After 40-years in the insurance industry, Ed Zaccaria has seen it all. He’s experienced first-hand the advent of insurance technology, the gradual shift towards product specialization, and the re-tuning of customer-centricity and simplicity.
Zaccaria is currently serving as chief underwriting officer of insurance at Chubb North America. He spoke exclusively to Insurance Business about some of the key developments he’s seen in the property and casualty (P&C) insurance industry during his long tenure.
“Throughout my time in the insurance industry, I’ve seen a gradual shift towards specialization,” he said. “Companies have become much more sophisticated and have set up specific industry practices – e.g. energy, real estate, construction – and the degree of specialization within those practices is quite outstanding.
“As an industry I think we’ve always been customer-centric. Whereas in the past that meant specializing in the industry classes of our customers, now it means focusing on the customers within those industry classes, understanding the world they live in and the unique risks they’re exposed to. It’s about slicing and dicing all the elements of risk in a fashion that has much more meaning for the consumer.”
One thing enabling the insurance industry’s shift towards specialization is technology. As Zaccaria pointed out: “Technology touches everything in insurance. It’s omnipresent in terms of the impact it has on our business.”
From an underwriting and production stand point, technology is helping the industry to shape new risk classes and new products. For example, as telematics and autonomous vehicle technology is adopted by the commercial transportation industry, insurance firms are being fed more and more data about unique transportation risks. Insurers can tailor products around those risks to everyone’s financial benefit.
“The data we can collect through technology enables us to track many of the key changes occurring in the commercial insurance space, and over time, will enable us to better understand what the loss dynamics are, what loss control techniques are needed and whether any new risks can sustain themselves as a separate rating class. It also helps us tee up the right questions so we can understand how some of these classes are unique in terms of what we’re trying to underwrite,” Zaccaria noted.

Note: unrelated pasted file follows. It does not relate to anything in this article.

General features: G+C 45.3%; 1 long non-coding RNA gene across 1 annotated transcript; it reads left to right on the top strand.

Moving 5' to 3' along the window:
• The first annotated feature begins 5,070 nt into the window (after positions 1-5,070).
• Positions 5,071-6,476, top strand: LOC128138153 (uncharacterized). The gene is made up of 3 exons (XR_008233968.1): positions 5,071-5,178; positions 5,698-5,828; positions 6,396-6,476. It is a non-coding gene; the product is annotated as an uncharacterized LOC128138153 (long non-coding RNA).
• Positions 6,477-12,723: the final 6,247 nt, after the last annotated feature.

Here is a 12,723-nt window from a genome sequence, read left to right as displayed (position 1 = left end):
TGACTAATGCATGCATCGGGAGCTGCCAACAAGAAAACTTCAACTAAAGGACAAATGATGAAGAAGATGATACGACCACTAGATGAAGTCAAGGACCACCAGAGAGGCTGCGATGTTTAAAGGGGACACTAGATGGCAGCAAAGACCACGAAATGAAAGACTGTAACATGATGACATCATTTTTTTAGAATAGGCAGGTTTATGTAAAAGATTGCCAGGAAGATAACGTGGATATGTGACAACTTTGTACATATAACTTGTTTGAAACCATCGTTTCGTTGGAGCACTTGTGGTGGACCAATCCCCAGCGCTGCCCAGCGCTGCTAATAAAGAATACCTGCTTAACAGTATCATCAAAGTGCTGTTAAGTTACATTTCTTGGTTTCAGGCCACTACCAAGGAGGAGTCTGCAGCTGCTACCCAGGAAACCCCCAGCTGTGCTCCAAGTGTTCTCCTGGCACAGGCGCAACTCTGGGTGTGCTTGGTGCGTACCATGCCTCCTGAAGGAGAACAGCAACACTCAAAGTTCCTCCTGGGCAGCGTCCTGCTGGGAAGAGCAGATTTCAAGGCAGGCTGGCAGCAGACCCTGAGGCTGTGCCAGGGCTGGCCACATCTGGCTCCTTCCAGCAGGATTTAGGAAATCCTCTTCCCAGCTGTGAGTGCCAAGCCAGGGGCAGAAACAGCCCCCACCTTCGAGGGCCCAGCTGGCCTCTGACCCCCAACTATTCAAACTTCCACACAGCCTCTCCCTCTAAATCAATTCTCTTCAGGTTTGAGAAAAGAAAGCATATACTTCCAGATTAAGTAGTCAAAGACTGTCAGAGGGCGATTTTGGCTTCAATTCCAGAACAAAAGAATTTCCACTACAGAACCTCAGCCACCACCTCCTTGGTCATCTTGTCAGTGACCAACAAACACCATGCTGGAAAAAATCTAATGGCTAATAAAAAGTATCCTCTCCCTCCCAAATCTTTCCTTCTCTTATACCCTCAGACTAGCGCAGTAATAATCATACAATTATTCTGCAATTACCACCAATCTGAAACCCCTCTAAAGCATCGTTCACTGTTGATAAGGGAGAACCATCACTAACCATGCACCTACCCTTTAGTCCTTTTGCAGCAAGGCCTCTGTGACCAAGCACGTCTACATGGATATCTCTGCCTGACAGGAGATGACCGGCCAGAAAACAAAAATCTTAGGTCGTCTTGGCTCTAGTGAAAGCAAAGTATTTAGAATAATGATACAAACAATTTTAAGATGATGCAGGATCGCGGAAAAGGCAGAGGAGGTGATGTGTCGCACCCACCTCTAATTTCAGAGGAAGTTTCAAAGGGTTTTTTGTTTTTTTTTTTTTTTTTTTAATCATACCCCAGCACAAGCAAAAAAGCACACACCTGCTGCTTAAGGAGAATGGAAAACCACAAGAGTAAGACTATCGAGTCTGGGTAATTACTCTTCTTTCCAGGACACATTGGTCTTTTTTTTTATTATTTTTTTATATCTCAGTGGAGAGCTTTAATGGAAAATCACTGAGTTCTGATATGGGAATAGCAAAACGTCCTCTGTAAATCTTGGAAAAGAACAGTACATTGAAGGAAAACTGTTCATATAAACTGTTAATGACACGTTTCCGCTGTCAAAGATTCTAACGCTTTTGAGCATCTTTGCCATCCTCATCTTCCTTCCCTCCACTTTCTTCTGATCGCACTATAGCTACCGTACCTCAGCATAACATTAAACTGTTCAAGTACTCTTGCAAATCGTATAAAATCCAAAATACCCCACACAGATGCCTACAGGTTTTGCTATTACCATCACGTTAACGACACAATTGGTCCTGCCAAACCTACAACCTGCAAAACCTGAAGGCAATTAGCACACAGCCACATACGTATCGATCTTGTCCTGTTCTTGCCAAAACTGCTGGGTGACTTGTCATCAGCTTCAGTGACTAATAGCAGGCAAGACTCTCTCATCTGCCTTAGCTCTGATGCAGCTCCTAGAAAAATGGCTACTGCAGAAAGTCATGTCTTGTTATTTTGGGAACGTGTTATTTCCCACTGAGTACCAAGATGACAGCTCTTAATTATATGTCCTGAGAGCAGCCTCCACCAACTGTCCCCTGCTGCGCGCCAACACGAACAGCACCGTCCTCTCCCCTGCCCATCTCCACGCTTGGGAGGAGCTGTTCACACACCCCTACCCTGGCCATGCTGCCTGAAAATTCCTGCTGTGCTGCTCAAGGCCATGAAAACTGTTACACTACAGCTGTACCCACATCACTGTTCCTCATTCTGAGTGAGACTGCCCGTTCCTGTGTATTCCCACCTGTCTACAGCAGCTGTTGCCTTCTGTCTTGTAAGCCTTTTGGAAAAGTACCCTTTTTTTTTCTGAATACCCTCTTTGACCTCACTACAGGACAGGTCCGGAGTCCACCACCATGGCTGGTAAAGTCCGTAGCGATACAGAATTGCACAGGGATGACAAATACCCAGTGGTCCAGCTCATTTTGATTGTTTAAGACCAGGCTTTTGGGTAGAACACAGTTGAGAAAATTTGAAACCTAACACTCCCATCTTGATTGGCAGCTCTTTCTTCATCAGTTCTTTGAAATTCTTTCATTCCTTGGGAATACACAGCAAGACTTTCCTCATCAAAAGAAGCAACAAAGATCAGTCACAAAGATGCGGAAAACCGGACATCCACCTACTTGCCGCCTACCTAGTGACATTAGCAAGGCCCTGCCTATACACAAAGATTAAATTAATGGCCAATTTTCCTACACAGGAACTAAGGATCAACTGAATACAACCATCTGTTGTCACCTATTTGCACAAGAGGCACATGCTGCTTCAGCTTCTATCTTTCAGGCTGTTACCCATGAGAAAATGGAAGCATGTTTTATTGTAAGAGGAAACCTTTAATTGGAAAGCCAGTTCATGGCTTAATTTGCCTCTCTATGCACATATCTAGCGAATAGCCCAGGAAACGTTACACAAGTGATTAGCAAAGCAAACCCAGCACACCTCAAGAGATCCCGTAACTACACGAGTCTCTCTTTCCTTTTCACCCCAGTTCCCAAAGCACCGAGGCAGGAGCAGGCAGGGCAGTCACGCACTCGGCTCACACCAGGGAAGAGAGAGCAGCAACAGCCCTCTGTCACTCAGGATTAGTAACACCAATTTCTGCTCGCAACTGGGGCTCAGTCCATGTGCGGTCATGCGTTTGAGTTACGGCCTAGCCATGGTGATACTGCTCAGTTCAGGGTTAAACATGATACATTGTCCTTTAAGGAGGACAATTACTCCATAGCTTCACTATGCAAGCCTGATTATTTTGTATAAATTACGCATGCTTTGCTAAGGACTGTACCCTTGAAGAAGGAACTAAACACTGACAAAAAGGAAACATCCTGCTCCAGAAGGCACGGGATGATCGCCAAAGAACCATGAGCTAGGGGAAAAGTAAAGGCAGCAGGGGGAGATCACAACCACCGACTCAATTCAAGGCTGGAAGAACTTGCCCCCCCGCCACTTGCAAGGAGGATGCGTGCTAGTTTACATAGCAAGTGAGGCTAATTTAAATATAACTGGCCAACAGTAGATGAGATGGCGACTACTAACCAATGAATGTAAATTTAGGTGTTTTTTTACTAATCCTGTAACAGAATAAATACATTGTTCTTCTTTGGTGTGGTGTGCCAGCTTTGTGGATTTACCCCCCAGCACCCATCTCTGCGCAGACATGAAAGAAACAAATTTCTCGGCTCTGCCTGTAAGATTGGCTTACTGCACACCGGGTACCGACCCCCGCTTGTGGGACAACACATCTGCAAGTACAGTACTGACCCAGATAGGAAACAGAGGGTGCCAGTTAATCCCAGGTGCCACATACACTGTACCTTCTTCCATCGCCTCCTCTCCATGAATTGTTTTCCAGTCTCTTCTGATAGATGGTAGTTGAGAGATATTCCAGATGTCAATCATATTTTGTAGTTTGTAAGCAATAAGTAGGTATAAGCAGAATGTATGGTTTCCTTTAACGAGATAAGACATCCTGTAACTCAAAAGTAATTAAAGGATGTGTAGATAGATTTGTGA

Technology is also improving operational efficiency in the insurance industry, according to Zaccaria. Underwriters no longer have to dig so far for data, but rather have it served up to them via data collection technologies. Now that so much data is easily available, the next challenge for underwriters is to sift through that data to extract information of value.
“At the end of the day, somebody still has to interact with the client and the broker in order to understand how the big data we’re using gives them an economic advantage,” he added. “At Chubb, our focus is always understanding the needs of our clients, knowing the things they worry about or can take advantage of, and trying to apply solutions in a cost-effective way. Big data is important, but there’s also a relationship element to what we do.
“While we have access to some fantastic data technology today, there are still decisions that have to be made on the intelligence provided by the models. We can’t use them as though they have 100% accuracy. They’re the best guides we’ve ever had in the insurance industry, but they’re still only indications at this point of what the true exposures are. Good business judgment and evaluation of the output of these models is still about 50% of the underwriting equation. Then we have to translate that output into value for our clients.”
Zaccaria runs a tight ship at Chubb North America. He challenges his underwriters to know their products inside and out and to be able to translate intricate insurance solutions so that all clients (brokers and end-consumers) can understand their value. This harks back to insurance being a relationship business. That notion is just as true for underwriters as it is for front-line sales agents.